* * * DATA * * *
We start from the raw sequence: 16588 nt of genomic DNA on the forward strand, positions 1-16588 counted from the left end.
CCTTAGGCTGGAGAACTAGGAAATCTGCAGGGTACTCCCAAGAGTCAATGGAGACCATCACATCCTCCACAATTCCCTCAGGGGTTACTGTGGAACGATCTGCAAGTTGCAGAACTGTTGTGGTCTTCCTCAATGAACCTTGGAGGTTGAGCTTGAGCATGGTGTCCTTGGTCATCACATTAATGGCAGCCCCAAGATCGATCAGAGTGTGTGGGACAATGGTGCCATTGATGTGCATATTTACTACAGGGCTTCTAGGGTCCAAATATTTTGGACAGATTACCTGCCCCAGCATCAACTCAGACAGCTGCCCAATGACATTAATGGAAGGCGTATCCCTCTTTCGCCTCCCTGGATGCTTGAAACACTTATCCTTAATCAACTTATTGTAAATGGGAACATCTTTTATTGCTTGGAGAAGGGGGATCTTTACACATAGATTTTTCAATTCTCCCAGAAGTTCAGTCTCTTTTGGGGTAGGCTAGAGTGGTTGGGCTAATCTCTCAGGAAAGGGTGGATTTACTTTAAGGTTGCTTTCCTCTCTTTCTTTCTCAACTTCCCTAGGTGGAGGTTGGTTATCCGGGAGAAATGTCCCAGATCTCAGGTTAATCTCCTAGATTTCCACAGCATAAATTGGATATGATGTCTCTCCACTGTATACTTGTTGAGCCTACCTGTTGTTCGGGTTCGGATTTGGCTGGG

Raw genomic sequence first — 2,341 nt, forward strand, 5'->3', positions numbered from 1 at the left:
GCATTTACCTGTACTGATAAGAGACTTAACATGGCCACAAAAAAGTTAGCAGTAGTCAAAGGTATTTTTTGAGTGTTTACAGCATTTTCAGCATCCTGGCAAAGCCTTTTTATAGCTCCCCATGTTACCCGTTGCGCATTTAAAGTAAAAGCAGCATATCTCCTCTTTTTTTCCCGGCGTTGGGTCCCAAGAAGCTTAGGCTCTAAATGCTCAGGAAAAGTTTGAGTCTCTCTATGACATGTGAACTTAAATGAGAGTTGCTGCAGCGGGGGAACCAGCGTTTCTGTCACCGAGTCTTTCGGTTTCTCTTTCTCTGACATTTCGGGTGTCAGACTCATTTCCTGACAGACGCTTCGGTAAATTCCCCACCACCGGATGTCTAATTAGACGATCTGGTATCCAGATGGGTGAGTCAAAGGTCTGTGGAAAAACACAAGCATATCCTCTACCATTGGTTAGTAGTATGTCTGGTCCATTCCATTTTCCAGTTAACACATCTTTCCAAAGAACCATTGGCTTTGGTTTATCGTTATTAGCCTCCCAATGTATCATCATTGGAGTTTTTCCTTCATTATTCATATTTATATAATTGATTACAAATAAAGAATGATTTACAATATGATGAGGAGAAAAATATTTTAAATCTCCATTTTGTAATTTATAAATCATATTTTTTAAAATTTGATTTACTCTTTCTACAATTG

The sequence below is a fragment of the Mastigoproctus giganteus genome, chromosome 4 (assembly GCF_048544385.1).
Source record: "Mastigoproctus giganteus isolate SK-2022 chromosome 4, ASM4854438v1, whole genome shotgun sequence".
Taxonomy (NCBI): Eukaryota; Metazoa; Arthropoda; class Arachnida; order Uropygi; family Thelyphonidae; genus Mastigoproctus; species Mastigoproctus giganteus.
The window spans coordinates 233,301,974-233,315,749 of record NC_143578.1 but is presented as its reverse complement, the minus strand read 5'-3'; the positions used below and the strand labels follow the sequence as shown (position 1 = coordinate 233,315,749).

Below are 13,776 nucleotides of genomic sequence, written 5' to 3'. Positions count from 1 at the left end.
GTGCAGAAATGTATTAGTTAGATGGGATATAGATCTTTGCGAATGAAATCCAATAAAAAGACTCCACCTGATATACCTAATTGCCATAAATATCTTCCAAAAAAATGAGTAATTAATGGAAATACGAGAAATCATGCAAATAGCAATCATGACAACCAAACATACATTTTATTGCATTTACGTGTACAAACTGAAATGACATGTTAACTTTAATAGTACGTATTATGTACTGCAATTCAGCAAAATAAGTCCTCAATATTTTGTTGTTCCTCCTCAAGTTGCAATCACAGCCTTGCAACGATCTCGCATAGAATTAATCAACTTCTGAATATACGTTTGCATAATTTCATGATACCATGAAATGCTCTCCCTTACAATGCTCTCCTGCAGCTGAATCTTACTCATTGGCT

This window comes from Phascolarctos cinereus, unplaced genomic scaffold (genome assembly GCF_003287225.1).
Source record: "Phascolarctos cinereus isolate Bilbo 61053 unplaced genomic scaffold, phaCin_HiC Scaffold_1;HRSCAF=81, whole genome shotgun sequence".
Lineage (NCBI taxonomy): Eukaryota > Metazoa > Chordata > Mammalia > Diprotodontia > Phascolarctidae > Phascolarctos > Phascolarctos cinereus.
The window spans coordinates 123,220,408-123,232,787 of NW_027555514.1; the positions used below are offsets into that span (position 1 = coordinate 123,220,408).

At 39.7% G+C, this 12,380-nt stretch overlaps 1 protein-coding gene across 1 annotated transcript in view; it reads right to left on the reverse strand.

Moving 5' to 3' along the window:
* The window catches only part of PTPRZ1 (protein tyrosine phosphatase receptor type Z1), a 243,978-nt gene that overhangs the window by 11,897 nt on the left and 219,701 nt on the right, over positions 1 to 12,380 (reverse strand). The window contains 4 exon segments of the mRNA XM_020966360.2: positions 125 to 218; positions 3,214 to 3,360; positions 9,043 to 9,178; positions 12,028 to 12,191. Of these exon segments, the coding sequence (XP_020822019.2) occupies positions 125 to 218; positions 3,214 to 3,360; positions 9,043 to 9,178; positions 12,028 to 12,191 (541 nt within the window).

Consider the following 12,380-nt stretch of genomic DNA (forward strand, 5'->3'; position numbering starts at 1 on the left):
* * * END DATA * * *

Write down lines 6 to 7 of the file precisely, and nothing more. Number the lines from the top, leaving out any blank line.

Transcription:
Source record: "Mastigoproctus giganteus isolate SK-2022 chromosome 4, ASM4854438v1, whole genome shotgun sequence".
Taxonomy (NCBI): Eukaryota; Metazoa; Arthropoda; class Arachnida; order Uropygi; family Thelyphonidae; genus Mastigoproctus; species Mastigoproctus giganteus.